We've shared our process in numerous places over the last few years:  at conferences including AAM,  NEMA, and MANY;  and in countless conversations with many of you who wondered whether putting together a career posse might be right for you.  Just a year ago, we started Take 5, our collaborative monthly newsletter that provides a quick and intriguing 5 minute read every month.  We've been gratified by the response from colleagues near and far,  and pleased with the newsletter's increasing readership.  (don't receive it yet?  Signing up is easy).    Stay tuned for some additional ways in which we'll be sharing that process.

But what about our own careers? In one chapter of our new book, Rainey Tisdale and I reference a great blog post by Seth Godin.  Here's how he describes what he looks for in a co-worker or colleague:
Open to new ideas, leaning forward, exploring the edges, impatient with the status quo... In a hurry to make something worth making.
Generous when given the opportunity (or restless to find the opportunity when not). Focused on giving people dignity, respect and the chance to speak up. Aware that the single most effective way to move forward is to help others move forward as well.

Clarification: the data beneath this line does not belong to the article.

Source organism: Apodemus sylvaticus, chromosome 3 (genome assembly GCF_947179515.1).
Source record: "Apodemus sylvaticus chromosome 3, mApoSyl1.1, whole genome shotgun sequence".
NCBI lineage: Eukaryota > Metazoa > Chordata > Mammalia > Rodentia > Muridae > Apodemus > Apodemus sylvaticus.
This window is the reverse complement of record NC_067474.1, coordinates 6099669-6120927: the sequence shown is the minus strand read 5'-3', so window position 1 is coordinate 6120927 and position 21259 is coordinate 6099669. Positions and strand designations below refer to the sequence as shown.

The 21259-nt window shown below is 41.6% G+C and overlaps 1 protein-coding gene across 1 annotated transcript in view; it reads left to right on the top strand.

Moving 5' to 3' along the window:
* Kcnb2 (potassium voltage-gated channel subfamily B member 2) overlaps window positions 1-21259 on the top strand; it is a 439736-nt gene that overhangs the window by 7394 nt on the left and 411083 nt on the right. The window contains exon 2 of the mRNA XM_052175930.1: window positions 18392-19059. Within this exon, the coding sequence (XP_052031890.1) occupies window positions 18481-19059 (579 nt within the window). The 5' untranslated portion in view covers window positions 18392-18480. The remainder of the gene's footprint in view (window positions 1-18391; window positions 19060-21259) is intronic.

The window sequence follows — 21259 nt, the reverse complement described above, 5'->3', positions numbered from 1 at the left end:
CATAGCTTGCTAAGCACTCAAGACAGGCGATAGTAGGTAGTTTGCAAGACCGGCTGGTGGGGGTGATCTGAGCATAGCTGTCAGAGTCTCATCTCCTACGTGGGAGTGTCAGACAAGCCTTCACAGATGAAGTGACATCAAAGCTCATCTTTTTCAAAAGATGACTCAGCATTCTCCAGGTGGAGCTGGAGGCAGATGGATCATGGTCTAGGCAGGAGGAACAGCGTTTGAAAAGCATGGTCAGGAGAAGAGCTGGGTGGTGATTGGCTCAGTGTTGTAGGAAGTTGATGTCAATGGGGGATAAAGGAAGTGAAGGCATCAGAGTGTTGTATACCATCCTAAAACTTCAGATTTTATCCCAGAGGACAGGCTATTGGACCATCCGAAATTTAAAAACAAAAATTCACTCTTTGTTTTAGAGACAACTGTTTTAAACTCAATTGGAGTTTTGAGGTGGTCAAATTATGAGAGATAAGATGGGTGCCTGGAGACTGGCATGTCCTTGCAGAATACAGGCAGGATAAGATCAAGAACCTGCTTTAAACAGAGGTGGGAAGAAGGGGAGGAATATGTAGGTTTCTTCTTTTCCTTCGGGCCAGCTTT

and connected. Part of the community, not apart from it. Hooked into the realities and dreams of the tribe. Able and interested in not only cheering people on, but shining a light on how they can accomplish their goals.
And that's exactly how I think of my Gang of 5.  But I also asked them to reflect on what our get-togethers had meant for them.  One laughingly admitted to being pushed towards the use of technology and social media;  another successfully made the transition from one job to another;  another managed to re-frame the presentation of her work in order to generate more of the kind of work she loved.  All of us agreed that the regular meetings let us articulate our personal goals and make them actionable--and accountable in the nicest kind of way.  And all of us agreed that we'd made surprising progress on our plans.

Want to consider starting your own group?  Here's some of our advice:
  • approach it with a spirit of abundance
  • put together a group who know each other, but not too well
  • the group should be diverse, but also have some commonalities
  • always have good food, drink and time to talk about things other than work
  • meet often enough, and start an online group,  to keep the momentum growing
  • don't be afraid to ask hard questions
  • make sure the group has (and the same people may be in these roles at different times) both doers and reflectors
  • have fun!
If you've been at one of our sessions or read earlier blog entries and started your own group or thought differently about your career, we'd love to hear from you.  Tell us how you're doing in the comments below.